Prof Chris Dannhauser, a well-known grazing specialist who specialises in winter grazing, says planting windows have been extended due to improved greenfeed cultivars. Annual crops are usually planted in February and March. However, it is not too late to plant in April and May and, due to its short growing season, crops such as stooling rye can even be planted in June.
What to plant
Prof Dannhauser equates indiscriminate planting to playing roulette. “Planting greenfeed is a fine art and a science. A variety of crops can be planted, but you need to consider each one’s traits when planning your fodder flow. During winter and spring shortages can occur in the fodder flow programme, thus necessitating supplementation.”
According to Prof Dannhauser, winter greenfeed is planted over large parts of the Eastern Free State, Southern Gauteng, North West, Mpumalanga, and Northern KwaZulu-Natal.
“Oats, stooling rye and triticale are some of the popular crops planted. The improvement of these short growing season greenfeed species and the development of new cultivars, have led to crops that can be established over a longer growing period. While several greenfeed varieties as well as winter grazing are being planted, some work better in some regions than in others,” he says.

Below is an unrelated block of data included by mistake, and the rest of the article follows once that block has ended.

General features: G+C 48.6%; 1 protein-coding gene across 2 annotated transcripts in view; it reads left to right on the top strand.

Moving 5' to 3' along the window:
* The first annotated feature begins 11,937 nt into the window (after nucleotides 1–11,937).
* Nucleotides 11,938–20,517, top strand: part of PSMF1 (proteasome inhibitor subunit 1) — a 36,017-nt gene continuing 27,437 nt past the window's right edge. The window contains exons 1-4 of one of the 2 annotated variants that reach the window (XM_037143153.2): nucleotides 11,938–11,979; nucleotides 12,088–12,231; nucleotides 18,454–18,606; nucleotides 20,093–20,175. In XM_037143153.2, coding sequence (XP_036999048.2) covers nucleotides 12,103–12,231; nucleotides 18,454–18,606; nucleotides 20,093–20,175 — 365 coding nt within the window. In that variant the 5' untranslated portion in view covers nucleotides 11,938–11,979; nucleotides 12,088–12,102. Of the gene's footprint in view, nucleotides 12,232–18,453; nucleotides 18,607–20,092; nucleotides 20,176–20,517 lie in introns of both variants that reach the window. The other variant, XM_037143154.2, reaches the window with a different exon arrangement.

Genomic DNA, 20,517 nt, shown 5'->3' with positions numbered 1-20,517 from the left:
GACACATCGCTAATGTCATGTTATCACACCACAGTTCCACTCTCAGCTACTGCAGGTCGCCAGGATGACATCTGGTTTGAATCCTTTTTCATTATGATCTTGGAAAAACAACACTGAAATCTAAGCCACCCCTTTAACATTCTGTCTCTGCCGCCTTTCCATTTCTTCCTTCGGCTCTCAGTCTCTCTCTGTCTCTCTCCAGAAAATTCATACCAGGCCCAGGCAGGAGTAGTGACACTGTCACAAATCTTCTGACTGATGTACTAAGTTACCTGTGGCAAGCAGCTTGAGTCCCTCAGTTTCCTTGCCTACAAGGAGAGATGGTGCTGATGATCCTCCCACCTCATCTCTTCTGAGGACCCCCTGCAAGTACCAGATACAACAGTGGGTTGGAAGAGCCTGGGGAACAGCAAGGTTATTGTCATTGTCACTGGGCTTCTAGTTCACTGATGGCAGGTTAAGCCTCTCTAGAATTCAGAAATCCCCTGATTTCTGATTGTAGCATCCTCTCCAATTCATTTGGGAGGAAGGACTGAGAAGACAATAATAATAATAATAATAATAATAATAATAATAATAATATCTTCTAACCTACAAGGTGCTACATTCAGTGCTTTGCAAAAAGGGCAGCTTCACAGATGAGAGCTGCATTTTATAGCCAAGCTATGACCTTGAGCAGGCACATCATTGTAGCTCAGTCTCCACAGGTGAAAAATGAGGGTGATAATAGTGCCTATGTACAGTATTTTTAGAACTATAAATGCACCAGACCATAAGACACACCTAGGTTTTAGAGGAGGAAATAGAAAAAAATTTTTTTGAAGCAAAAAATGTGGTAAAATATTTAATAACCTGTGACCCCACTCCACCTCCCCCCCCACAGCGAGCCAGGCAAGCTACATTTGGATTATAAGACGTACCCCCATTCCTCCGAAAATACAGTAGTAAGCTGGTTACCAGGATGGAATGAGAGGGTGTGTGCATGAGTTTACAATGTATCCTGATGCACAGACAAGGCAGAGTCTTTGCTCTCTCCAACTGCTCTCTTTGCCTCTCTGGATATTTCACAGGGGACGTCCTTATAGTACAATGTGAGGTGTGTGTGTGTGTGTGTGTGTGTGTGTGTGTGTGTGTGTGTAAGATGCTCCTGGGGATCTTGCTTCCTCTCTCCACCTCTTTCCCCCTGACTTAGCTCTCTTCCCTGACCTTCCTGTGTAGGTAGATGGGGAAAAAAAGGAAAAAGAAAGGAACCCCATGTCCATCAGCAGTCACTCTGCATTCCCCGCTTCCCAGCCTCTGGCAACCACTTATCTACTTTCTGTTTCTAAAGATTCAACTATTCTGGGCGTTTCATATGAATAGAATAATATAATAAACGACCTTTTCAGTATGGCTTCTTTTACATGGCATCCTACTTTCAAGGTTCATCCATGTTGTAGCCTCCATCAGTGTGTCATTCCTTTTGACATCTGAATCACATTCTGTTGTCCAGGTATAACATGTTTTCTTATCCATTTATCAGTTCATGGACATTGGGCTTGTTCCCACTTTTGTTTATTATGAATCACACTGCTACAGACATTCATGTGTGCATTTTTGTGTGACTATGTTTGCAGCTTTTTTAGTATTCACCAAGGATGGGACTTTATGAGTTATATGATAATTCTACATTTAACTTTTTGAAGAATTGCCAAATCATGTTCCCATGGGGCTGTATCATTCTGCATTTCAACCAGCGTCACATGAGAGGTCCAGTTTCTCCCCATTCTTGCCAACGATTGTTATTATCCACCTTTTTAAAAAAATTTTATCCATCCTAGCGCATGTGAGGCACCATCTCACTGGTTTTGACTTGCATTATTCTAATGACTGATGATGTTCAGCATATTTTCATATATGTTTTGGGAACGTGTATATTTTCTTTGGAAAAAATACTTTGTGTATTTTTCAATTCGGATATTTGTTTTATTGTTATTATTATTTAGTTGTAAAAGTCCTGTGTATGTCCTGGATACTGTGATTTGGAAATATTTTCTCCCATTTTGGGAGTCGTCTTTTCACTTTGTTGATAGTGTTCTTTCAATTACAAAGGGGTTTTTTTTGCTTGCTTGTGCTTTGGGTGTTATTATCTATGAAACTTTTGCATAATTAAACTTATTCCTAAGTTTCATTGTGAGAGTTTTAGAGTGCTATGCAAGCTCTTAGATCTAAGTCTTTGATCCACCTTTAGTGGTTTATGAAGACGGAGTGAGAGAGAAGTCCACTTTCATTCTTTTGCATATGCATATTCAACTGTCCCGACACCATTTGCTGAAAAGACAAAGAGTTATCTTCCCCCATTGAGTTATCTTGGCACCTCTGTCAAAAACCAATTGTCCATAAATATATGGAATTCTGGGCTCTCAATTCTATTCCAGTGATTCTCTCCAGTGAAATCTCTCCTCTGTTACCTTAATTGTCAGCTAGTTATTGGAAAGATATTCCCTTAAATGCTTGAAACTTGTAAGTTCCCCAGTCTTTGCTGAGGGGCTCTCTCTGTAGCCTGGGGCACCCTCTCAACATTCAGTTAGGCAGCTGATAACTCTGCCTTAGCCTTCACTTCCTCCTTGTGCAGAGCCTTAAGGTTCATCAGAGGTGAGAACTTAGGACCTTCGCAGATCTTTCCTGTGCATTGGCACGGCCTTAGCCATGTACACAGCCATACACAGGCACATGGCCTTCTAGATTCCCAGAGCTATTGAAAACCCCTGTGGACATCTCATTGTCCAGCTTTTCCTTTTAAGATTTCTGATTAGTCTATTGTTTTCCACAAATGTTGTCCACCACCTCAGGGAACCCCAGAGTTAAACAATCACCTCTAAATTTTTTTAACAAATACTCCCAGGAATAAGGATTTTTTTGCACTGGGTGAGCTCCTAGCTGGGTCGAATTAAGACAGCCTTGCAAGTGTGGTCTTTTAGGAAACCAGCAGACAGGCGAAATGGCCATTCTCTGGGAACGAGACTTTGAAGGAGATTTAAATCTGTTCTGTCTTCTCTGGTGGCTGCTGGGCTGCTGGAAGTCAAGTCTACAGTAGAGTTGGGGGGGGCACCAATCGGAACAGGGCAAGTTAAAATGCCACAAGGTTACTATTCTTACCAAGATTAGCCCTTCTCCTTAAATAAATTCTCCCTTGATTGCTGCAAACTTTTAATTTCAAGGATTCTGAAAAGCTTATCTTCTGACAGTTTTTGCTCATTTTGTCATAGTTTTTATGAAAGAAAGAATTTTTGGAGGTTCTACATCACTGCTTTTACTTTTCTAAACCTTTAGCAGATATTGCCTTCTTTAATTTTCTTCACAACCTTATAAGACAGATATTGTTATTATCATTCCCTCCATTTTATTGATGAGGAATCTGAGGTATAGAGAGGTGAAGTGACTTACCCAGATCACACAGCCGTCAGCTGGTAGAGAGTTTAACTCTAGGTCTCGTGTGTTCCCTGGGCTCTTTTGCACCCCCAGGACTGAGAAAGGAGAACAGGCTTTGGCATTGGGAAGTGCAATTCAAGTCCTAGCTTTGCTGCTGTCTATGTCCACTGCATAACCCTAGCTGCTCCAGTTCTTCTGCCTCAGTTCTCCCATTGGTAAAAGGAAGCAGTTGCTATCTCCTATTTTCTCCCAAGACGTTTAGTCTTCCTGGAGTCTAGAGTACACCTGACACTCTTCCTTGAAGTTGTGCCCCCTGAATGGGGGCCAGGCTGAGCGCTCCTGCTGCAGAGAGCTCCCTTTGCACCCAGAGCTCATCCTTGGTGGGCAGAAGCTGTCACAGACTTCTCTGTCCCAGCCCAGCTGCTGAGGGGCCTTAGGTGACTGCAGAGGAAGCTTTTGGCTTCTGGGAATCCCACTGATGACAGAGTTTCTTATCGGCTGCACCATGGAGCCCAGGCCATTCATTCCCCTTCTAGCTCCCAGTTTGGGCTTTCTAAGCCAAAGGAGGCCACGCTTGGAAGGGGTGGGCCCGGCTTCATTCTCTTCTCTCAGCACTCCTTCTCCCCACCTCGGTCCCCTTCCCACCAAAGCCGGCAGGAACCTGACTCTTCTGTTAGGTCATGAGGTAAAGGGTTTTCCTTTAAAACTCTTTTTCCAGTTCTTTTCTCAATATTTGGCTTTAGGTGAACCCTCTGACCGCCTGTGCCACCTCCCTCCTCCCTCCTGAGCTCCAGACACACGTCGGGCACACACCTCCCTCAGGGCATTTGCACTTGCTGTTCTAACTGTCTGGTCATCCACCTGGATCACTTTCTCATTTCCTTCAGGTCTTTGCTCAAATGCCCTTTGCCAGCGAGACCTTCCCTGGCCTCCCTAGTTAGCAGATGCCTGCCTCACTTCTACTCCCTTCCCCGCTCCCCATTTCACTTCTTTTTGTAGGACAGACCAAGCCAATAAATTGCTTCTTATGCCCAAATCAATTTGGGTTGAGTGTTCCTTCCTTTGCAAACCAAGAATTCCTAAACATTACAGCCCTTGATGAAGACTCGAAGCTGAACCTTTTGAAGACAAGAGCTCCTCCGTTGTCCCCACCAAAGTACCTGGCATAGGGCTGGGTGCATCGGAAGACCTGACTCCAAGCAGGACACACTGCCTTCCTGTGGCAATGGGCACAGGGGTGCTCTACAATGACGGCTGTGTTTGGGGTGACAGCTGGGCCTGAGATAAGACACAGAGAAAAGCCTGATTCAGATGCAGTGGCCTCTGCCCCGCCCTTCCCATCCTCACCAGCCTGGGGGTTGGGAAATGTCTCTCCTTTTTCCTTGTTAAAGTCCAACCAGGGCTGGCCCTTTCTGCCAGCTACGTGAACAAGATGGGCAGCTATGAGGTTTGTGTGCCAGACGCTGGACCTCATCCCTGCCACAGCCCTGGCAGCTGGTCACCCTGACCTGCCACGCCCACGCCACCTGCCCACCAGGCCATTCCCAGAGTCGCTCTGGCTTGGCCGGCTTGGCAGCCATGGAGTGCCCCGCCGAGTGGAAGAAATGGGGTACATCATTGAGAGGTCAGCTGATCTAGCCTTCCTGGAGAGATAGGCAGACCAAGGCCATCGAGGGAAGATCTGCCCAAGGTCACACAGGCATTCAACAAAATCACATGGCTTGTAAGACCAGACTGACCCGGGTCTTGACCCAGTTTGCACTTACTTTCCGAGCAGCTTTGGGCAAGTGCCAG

Influence of rainfall
Prof Dannhauser explains that, in the northern parts of the country with its hot climate, winter crops can only be planted under irrigation.
Winter grazing is well adapted to parts of the North West, north-eastern Free State, Gauteng, Mpumalanga, KwaZuluNatal and the Eastern Cape, which receive rainfall of 650mm and more. In areas with rainfall of 750mm and more, perennial tall fescue can be planted successfully, but winter irrigation is recommended.
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